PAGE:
The homothallic behaviour and other nuclear patterns of Armillaria luteobubalina isolates from the coastal dune system and eucalyptus wandoo woodland in South-Western Australia
Dunne, Christopher Philip (1999) The homothallic behaviour and other nuclear patterns of Armillaria luteobubalina isolates from the coastal dune system and eucalyptus wandoo woodland in South-Western Australia. Honours thesis, Murdoch University.
Armillaria luteobubalina Watling & Kile is a common and destructive primary pathogen in a number of plant species. The pathogen is widely distributed in the wet sclerophyll forest, dry sclerophyll forest and woodland, and the coastal dune system in south-western Australia. The current study was conducted to _determine the nuclear behaviour during the life cycle and the spatial distribution of genotypes within disease centres. Basidiomes were collected from two disease centres: one in the coastal dune system; and the other from the Eucalyptus wandoo Blakey woodland. Monosporous isolates, putative diploid isolates and gill tissue were obtained from the basidiomes. Overall, 71 and 173 monosporous and diploid isolates, respectively, across the two sites. A preliminary study with streptomycin and lactic acid to enhance the recovery of non-contaminated basidiospores was conducted. In order to determine the ploidy and nuclear arrangement during different stages of the life cycle, the isolates and gill tissue were stained with orecein, 4', 6-diaminodino-phenylindol, phloxine or trypan blue. Additionally, mycelial interactions were utilised to describe the spatial distribution of genotypes at both disease centres by pairing haploid-haploid, diploid haploid and diploid-diploid. Additionally, the identity of the collected basidiomes were confirmed by interspecific pairings of vegetative isolates.
The results of this investigation clearly demonstrate that the addition of streptomycin had no adverse effects on basidiospore gennination and was used successfully to isolate monosporous isolates. Additionally, 4°C was the optimum temperature for the long-term storage of viable spores.
A. luteobubalina was shown to be amphithallic and to produce binucleate (8.45 %) and uninucleate (91.55 %) basidiospores. The results provide evidence that the variation in the nwnber of sterigmata between basidia is responsible for the incorporation of two nuclei within the basidiospores. The heterothallic life cycle of A luteobubalina begins with the germination of a haploid basidiospore to produce a haploid mycelium. The mating of two compatible monokaryotic isolates produce a vegetative diploid. The vegetative diploid persists until it undergoes a somatic nuclear reduction within the subhymenium, prior to basidium formation and subsequent basidiospore production.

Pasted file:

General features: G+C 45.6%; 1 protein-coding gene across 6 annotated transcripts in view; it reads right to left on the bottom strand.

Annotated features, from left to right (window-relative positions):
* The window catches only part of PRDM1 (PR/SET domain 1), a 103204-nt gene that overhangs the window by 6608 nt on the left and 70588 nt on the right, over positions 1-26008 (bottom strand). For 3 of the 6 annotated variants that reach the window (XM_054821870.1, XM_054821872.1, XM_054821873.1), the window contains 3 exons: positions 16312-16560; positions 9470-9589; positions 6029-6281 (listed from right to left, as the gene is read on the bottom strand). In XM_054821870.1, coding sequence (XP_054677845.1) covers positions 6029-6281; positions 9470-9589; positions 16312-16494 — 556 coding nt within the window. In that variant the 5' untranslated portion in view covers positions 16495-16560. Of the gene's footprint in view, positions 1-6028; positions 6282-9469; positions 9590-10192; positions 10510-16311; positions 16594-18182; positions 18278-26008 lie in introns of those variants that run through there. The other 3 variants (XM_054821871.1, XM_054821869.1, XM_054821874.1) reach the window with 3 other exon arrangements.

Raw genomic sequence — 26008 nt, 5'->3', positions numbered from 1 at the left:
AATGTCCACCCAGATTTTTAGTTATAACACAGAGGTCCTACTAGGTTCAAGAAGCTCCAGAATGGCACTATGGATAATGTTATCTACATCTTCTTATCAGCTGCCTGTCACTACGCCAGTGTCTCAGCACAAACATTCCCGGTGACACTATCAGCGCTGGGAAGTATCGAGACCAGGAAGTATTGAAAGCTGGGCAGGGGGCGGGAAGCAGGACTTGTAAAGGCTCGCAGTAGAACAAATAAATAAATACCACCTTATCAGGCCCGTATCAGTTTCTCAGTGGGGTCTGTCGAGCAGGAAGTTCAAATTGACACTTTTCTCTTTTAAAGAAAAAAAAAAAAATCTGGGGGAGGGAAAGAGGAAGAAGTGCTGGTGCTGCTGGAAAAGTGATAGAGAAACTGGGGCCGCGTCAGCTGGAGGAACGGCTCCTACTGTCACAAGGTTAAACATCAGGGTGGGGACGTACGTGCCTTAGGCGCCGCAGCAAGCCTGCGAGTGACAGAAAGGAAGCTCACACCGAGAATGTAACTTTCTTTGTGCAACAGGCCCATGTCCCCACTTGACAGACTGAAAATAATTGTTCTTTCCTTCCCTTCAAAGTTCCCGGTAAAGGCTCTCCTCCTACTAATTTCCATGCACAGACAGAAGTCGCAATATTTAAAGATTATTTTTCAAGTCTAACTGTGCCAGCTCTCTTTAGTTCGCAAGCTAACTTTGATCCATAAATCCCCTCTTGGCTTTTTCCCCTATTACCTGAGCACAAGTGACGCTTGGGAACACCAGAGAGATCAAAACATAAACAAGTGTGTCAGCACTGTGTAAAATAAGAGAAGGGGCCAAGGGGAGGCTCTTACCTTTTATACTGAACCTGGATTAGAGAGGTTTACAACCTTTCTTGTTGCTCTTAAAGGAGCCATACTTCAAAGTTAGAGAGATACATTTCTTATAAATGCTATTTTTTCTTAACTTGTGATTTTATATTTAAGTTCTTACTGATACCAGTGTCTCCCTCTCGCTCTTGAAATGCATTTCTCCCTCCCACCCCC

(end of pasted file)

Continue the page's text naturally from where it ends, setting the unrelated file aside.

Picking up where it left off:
The mating interactions demonstrated that the Trigg disease centre is dominated by one diploid genotype, compared to 2 diploid genotypes at the Pykes road disease site. During the intraspecific pairing of monokaryotic and diploid isolates, 5 A and 6 B alleles were identified.
The study demonstrates for the first time: the vegetative diploid stage in the secondary mycelia; a somatic haploidisation occurs within the basidia; and the pseudohomothallic behaviour of A. luteobubalina.
|Publication Type:||Thesis (Honours)|
|Murdoch Affiliation:||School of Biological and Environmental Sciences|
|Notes:||A digital copy of this thesis is not available. Your library can request a copy from Murdoch University Library via Document Delivery. A fee applies to this service.|
|Supervisor:||Hardy, Giles, Shearer, Bryan and Tommerup, Inez|
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